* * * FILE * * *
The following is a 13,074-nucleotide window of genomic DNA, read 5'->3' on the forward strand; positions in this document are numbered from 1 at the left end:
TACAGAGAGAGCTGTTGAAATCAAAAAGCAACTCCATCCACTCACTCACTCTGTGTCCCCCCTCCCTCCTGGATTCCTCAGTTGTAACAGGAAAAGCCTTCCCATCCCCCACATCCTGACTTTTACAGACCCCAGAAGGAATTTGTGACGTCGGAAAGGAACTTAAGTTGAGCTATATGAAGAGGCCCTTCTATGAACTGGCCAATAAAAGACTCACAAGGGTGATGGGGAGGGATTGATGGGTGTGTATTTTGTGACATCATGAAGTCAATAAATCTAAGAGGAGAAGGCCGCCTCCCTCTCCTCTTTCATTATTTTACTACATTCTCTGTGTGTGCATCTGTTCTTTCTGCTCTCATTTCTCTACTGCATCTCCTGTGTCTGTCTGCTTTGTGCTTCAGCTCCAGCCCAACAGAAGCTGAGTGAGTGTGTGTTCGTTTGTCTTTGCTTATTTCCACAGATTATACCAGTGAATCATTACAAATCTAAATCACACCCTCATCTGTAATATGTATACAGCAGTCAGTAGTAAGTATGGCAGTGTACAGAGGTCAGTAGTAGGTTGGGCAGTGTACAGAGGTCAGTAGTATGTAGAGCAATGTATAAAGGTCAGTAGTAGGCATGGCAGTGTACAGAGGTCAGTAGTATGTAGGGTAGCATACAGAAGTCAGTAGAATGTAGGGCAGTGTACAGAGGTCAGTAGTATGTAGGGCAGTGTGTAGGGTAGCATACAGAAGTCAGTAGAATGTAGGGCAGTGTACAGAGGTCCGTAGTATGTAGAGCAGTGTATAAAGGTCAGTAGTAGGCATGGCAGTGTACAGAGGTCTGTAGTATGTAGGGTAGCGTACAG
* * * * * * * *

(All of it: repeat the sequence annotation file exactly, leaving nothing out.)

The following is a 13,074-nucleotide window of genomic DNA, read 5'->3' on the forward strand; positions in this document are numbered from 1 at the left end:
TACAGAGAGAGCTGTTGAAATCAAAAAGCAACTCCATCCACTCACTCACTCTGTGTCCCCCCTCCCTCCTGGATTCCTCAGTTGTAACAGGAAAAGCCTTCCCATCCCCCACATCCTGACTTTTACAGACCCCAGAAGGAATTTGTGACGTCGGAAAGGAACTTAAGTTGAGCTATATGAAGAGGCCCTTCTATGAACTGGCCAATAAAAGACTCACAAGGGTGATGGGGAGGGATTGATGGGTGTGTATTTTGTGACATCATGAAGTCAATAAATCTAAGAGGAGAAGGCCGCCTCCCTCTCCTCTTTCATTATTTTACTACATTCTCTGTGTGTGCATCTGTTCTTTCTGCTCTCATTTCTCTACTGCATCTCCTGTGTCTGTCTGCTTTGTGCTTCAGCTCCAGCCCAACAGAAGCTGAGTGAGTGTGTGTTCGTTTGTCTTTGCTTATTTCCACAGATTATACCAGTGAATCATTACAAATCTAAATCACACCCTCATCTGTAATATGTATACAGCAGTCAGTAGTAAGTATGGCAGTGTACAGAGGTCAGTAGTAGGTTGGGCAGTGTACAGAGGTCAGTAGTATGTAGAGCAATGTATAAAGGTCAGTAGTAGGCATGGCAGTGTACAGAGGTCAGTAGTATGTAGGGTAGCATACAGAAGTCAGTAGAATGTAGGGCAGTGTACAGAGGTCAGTAGTATGTAGGGCAGTGTGTAGGGTAGCATACAGAAGTCAGTAGAATGTAGGGCAGTGTACAGAGGTCCGTAGTATGTAGAGCAGTGTATAAAGGTCAGTAGTAGGCATGGCAGTGTACAGAGGTCTGTAGTATGTAGGGTAGCGTACAG